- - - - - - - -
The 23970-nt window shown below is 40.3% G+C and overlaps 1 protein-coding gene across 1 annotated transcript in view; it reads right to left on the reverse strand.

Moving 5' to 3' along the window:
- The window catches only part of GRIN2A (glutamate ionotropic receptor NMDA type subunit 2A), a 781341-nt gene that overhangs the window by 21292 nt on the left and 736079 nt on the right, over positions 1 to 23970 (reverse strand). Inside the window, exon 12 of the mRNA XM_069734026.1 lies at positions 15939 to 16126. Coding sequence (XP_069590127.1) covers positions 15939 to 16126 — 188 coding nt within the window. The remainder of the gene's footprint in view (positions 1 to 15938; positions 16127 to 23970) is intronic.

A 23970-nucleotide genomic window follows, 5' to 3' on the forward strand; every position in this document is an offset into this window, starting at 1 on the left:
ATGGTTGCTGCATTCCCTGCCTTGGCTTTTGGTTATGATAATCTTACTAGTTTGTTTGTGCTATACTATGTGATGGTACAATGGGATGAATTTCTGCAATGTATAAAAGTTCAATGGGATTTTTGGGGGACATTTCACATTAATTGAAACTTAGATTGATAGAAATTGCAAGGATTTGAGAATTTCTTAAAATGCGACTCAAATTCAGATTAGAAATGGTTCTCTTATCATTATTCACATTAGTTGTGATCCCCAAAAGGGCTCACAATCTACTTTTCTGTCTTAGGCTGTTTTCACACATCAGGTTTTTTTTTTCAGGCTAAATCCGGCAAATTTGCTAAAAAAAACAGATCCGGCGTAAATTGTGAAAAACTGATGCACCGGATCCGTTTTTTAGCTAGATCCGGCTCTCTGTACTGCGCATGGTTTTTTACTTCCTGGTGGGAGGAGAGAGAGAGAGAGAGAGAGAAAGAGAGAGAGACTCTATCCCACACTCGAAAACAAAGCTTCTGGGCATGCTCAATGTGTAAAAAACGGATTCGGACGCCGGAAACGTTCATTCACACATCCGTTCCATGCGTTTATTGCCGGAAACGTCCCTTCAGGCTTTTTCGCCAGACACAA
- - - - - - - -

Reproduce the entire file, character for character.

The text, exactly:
The 23970-nt window shown below is 40.3% G+C and overlaps 1 protein-coding gene across 1 annotated transcript in view; it reads right to left on the reverse strand.

Moving 5' to 3' along the window:
- The window catches only part of GRIN2A (glutamate ionotropic receptor NMDA type subunit 2A), a 781341-nt gene that overhangs the window by 21292 nt on the left and 736079 nt on the right, over positions 1 to 23970 (reverse strand). Inside the window, exon 12 of the mRNA XM_069734026.1 lies at positions 15939 to 16126. Coding sequence (XP_069590127.1) covers positions 15939 to 16126 — 188 coding nt within the window. The remainder of the gene's footprint in view (positions 1 to 15938; positions 16127 to 23970) is intronic.

A 23970-nucleotide genomic window follows, 5' to 3' on the forward strand; every position in this document is an offset into this window, starting at 1 on the left:
ATGGTTGCTGCATTCCCTGCCTTGGCTTTTGGTTATGATAATCTTACTAGTTTGTTTGTGCTATACTATGTGATGGTACAATGGGATGAATTTCTGCAATGTATAAAAGTTCAATGGGATTTTTGGGGGACATTTCACATTAATTGAAACTTAGATTGATAGAAATTGCAAGGATTTGAGAATTTCTTAAAATGCGACTCAAATTCAGATTAGAAATGGTTCTCTTATCATTATTCACATTAGTTGTGATCCCCAAAAGGGCTCACAATCTACTTTTCTGTCTTAGGCTGTTTTCACACATCAGGTTTTTTTTTTCAGGCTAAATCCGGCAAATTTGCTAAAAAAAACAGATCCGGCGTAAATTGTGAAAAACTGATGCACCGGATCCGTTTTTTAGCTAGATCCGGCTCTCTGTACTGCGCATGGTTTTTTACTTCCTGGTGGGAGGAGAGAGAGAGAGAGAGAGAGAAAGAGAGAGAGACTCTATCCCACACTCGAAAACAAAGCTTCTGGGCATGCTCAATGTGTAAAAAACGGATTCGGACGCCGGAAACGTTCATTCACACATCCGTTCCATGCGTTTATTGCCGGAAACGTCCCTTCAGGCTTTTTCGCCAGACACAA